A year later after a strong turn for Costa Rica in the 2006 World Cup, then-Premier League side Charlton Athletic signed him. But he couldn’t secure a work permit. In 2012, relegated Wolverhampton made a pitch, but that move fell through as well.

He rues the fact he didn’t get to play in the Premier League — “I was young, I dream a lot” — but notes that he still played 20 Champions League games with Copenhagen, getting to face the likes of Real Madrid, Juventus, Chelsea and Barcelona.

In 2011, his Danish side drew 1-1 with visiting Barcelona, then at the height of its domination. Bolanos was quick to exchange shirts afterwards with the Barca goal scorer. That Lionel Messi jersey now hangs in his mom’s home.

“It was sometimes tough,” he says of his seven seasons in Scandinavia. “Football in Denmark is very physical, a lot of running, so I have to change my mind a little bit. But it made me stronger.”

He has won 14 trophies in his career, including a CONCACAF Champions Cup, and led Costa Rica on a surprising run to the 2014 World Cup quarter-finals.

Representing a country of just five million people, Los Ticos advanced out of a group that included Italy, England and Uruguay, and then defeated Greece on penalties. Few gave them a chance against the Netherlands in the quarters, but they did push the Dutch to penalties before falling.

They were crowd favourites in Brazil, silencing the doubters and inspiring a nation back home. “At that moment, we feel like we could go to the semifinals, even to the finals, even if we are Costa Rica,” he laughs. “I know it’s hard to understand, but that’s football. It’s nice to see the small (countries) win.

“In penalties against Holland, we feel like we wasn’t lucky,” added Bolanos, who was credited with creating the most chances for the Costa Rican side in the tournament. “But we make proud all the people in my country. It was a great lesson that we can fight to win something for our small country. A big memory for me.”

Bolanos says he was drawn to MLS by Robinson’s persistence. The coach chased him for two years. He also relishes the opportunity to continue to expose his family — he has a daughter, 13, and a son, seven, both of whom “speak better English than me” — to different cultures.

Despite his successes worldwide, Bolanos insists that he still has a burning desire to win.

“If I do not win anything, I am not happy. It takes time to make champions, but I hope we can make a good year in Vancouver and win the league in MLS.”

Kudo out, Pérez shines

Kudo has missed nearly two weeks of training because of an unspecified medical condition and might not be available for the regular-season opener a week Sunday, but Pérez showed in 60 minutes on Wednesday just what he can bring to the Caps in a 2-0 pre-season win over Portland. A villain in every opposing stadium, the physical, give-no-quarter striker drew boos at introduction and again whenever he drew a foul, appealed for one or committed an infraction.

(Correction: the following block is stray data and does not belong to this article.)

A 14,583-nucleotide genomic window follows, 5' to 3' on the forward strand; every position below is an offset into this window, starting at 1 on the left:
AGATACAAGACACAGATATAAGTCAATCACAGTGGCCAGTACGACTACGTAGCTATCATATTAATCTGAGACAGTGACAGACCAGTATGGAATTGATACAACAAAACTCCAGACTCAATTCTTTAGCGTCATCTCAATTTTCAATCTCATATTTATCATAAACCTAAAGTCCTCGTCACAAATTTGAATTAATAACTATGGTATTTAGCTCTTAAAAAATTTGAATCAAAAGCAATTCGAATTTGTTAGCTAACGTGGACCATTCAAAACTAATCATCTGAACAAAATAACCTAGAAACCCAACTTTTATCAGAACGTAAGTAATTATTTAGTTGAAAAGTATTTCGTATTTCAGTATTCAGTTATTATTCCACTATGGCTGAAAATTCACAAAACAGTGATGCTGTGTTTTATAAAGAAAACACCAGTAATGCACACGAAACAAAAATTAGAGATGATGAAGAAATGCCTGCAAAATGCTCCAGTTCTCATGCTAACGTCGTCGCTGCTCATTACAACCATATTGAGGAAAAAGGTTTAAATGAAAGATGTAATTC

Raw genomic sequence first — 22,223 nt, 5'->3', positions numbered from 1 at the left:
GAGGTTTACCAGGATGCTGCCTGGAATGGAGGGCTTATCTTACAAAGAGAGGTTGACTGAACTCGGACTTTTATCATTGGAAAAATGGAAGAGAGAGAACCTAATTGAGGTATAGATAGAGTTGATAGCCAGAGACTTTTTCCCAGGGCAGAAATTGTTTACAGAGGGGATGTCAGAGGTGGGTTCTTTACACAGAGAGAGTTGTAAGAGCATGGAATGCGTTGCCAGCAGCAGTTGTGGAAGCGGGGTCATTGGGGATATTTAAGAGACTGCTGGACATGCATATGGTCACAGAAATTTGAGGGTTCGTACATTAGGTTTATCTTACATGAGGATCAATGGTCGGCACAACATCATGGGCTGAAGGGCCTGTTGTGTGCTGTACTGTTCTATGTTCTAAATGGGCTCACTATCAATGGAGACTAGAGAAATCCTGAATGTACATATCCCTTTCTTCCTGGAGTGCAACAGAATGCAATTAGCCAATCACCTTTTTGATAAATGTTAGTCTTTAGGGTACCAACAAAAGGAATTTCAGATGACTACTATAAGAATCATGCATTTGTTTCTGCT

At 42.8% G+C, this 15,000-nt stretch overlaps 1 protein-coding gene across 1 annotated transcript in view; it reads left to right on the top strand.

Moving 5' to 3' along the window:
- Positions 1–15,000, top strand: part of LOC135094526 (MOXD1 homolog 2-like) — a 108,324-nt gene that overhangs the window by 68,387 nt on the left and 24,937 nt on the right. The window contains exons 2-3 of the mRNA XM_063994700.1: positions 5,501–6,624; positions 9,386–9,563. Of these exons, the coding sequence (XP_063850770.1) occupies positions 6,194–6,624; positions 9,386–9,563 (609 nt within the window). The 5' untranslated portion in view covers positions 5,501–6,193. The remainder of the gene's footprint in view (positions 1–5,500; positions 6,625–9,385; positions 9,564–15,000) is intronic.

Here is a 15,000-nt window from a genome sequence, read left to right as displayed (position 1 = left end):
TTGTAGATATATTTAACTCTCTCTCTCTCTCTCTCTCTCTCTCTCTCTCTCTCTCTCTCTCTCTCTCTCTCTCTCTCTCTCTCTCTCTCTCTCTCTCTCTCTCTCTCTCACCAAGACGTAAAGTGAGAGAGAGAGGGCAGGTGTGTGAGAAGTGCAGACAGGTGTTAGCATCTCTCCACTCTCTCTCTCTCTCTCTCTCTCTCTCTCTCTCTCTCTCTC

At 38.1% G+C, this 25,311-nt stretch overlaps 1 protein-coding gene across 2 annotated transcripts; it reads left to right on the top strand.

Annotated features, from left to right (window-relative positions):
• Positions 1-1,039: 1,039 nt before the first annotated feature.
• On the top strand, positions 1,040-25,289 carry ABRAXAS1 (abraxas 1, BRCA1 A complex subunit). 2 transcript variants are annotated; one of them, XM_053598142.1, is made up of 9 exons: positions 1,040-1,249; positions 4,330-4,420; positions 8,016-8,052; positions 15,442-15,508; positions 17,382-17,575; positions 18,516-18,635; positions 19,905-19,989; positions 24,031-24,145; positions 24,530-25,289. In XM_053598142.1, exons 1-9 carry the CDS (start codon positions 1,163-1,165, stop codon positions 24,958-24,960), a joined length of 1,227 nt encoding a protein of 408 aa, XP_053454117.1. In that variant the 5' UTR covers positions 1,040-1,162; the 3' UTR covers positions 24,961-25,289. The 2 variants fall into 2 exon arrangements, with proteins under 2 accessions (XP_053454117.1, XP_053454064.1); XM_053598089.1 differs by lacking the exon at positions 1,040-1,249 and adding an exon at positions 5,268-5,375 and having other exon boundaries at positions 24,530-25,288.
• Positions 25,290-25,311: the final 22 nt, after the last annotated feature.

It was against a second-choice Timbers squad, but Pérez won headers, did a wonderful job holding up the ball and scored a poacher’s goal.

He’s definitely a tough man to play against. But teammates love him, appreciating his attitude on and off the field. In the dressing room, he’s a joker and willing to share information with younger players. “Blas is a great player … and now playing with him, it’s crazy how Dallas let him go,” said teenage midfielder Marco Bustos. “To have him on our team, it’s something we’ve never had before. To have that, that’s an asset to us.”

It’s been asset accumulation for the Caps in 2016 — an on-field bad guy in Pérez, a still unknown in Kudo and a gentleman and proven winner in Bolanos.

gkingston@postmedia.com

 
 
 
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Midfielder Christian Bolanos is one of three experienced attacking players the Whitecaps have added this season in an attempt to create more offence.
 

Midfielder Christian Bolanos is one of three experienced attacking players the Whitecaps have added this season in an attempt to create more offence.

Photograph by: Bob Frid, Bob Frid

 
Midfielder Christian Bolanos is one of three experienced attacking players the Whitecaps have added this season in an attempt to create more offence.
Vancouver Whitecaps preseason camp at UBC in Vancouver, BC Thursday, January 28, 2016. Pictured is Masato Kudo.
Striker Blas Pérez, 34, is the only one of the three newest Vancouver Whitecaps with previous Major League Soccer experience. Below, forward Masato Kudo, 25, joins the team from the Japanese League.